I believe there will be a last time. God has kept His promise to rework my evil intentions into good things for His glory, making me stronger with new revelations every time I have failed. I just don’t know when that last time will be. I hoped it would be February, and it wasn’t. Now I hope it will be last week. It could be. But I honestly don’t know. Not one piece of me wants pornography in my life, but what happened last week that somehow made me feel differently? I don’t understand it. I hate fearing the ticking of a time bomb inside me, never knowing when or if it could go off. Because I know I have control over my actions… yet I do what I hate.

This is where I am today. I’m emerging from grieving my sin. I’m wrestling with what it means to be a human being with flesh warring against my soul. And I’m exposing my darkness so it can become light. Altogether, I am learning how to live in freedom. Freedom from my struggles, but another kind of freedom, too– the freedom that comes from living fully in the truth, without hiding anything and without fearing what others might see in me.

My unsightly pieces are visible to you now. But I hope when you look at me, they aren’t what you see. Instead… I hope you see a companion. I hope you see there is so much more to me than my struggles, that my garbage is not who I am– and that the same is true for you.

We have let fear and shame keep us from our freedom and from each other for too long. It’s time we take back our ground. We have been given the gift of being able to bear each other’s burdens and walk toward healing together; I don’t want to forsake that anymore.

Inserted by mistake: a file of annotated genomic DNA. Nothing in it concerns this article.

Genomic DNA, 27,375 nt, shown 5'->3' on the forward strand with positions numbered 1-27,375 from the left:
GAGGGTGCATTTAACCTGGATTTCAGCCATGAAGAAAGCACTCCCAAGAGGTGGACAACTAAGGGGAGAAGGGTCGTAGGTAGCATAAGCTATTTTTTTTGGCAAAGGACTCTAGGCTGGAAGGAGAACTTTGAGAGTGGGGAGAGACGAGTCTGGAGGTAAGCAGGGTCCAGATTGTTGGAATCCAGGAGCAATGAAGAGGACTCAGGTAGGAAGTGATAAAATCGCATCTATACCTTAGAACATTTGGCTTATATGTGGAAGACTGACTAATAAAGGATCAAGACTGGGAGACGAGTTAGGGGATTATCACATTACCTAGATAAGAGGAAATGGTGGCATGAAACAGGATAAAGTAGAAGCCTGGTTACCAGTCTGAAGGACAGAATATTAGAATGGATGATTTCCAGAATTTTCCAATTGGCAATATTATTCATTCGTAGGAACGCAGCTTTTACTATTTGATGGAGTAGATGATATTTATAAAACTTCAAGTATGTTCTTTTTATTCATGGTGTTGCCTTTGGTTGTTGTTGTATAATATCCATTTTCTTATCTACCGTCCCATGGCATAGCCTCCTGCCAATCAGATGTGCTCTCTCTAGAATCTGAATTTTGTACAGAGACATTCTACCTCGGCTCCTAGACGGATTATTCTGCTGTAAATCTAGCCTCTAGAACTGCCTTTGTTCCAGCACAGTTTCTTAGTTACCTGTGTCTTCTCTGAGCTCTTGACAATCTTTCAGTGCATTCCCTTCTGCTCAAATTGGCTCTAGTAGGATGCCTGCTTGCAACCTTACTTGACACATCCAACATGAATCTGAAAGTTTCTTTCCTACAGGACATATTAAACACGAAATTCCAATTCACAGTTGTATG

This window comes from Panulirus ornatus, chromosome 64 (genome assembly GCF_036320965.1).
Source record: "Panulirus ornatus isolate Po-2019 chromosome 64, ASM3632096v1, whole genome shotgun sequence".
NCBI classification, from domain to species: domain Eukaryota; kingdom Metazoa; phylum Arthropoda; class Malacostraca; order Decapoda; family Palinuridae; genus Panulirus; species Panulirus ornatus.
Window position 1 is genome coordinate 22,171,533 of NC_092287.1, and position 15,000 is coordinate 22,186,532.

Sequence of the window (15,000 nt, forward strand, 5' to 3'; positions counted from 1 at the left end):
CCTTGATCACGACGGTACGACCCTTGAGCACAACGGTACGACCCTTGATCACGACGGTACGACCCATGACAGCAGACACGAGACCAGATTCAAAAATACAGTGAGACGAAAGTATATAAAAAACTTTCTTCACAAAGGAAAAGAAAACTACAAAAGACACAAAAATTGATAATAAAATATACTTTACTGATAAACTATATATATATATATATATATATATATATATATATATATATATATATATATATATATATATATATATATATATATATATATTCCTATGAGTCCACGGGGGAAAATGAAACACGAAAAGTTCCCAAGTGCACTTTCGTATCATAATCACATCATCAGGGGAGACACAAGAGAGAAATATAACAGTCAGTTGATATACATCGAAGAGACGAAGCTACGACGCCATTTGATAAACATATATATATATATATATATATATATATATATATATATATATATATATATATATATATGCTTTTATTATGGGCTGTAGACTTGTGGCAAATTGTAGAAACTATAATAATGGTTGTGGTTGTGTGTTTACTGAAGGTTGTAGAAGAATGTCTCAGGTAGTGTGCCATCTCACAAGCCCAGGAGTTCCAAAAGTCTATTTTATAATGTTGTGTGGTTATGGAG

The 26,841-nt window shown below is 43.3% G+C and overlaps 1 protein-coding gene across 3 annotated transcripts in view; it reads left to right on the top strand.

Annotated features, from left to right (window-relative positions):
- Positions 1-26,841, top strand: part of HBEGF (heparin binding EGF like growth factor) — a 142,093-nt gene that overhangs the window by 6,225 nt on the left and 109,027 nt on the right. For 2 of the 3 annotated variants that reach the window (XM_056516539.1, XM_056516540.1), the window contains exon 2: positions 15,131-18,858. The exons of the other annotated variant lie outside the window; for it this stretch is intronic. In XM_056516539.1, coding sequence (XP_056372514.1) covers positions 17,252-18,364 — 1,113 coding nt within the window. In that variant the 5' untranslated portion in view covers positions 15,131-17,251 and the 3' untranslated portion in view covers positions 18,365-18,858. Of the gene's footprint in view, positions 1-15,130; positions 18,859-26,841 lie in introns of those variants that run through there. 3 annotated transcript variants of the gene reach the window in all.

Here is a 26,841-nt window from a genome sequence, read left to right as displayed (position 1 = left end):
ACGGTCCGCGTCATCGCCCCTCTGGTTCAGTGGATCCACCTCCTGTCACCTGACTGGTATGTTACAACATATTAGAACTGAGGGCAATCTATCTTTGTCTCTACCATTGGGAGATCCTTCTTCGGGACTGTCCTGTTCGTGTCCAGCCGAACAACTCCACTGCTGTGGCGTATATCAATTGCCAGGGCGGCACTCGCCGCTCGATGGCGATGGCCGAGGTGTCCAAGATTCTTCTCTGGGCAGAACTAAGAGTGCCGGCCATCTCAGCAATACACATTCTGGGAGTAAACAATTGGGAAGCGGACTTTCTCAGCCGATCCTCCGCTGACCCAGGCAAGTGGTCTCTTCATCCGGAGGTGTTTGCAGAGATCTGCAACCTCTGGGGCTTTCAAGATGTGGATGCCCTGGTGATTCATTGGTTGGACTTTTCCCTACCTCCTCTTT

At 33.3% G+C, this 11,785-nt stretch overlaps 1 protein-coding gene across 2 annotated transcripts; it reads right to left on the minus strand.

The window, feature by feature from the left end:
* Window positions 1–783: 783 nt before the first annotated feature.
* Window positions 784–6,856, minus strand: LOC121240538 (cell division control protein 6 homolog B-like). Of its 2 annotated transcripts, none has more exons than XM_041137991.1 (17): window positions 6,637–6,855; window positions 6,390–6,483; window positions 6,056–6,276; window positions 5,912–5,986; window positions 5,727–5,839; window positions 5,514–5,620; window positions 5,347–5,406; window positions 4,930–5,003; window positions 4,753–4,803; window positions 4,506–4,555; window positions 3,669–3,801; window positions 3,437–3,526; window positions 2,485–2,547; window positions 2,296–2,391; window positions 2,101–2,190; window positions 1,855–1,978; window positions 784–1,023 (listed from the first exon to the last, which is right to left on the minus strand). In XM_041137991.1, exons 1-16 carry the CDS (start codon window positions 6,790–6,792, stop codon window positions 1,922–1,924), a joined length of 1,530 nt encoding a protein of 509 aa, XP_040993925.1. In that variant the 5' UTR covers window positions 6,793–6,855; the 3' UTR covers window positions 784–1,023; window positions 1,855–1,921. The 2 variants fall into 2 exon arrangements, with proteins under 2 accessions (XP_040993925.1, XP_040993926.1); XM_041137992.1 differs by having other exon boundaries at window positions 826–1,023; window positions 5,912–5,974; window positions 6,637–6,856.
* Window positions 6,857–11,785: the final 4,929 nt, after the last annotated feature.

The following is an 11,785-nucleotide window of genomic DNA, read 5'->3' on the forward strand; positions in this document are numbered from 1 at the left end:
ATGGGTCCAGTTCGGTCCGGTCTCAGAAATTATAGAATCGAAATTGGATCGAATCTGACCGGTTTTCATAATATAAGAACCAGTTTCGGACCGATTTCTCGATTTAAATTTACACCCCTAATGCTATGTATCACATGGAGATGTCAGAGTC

I am with you. I am with you.

And we are still fully loved, even as we are fully known.

We get to learn how to live in our freedom now. One stumble and one step at a time.

On Identity & Never Fitting Quite Right

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DSC04999I am both and I am neither.

If there’s an extreme to reach, I can’t. If there’s a side to pick, I can’t. If there’s an ultimatum to meet, I can’t. I’ve looked into both; God has met me in both. I just cannot make myself believe that He only lives in one aspect of everything. I believe He is bigger than I have room to understand.

I was raised around conservative Christians. I grew up and found myself relating to liberal spirituality in some ways, too. I still don’t fit comfortably in any camp. The Bible is my firm foundation and I follow Jesus in relationship, so the latter believe I am religious and closed-minded; I talk about spiritual life on a grand scale and I practice tolerance, so the former believe I am loose and heretical. I don’t fit. I don’t think I am any of the things they think I am; I hope I’m not. I hope you don’t think I am, either. I think I’m just a person just trying to figure things out the best I can. We all are, aren’t we?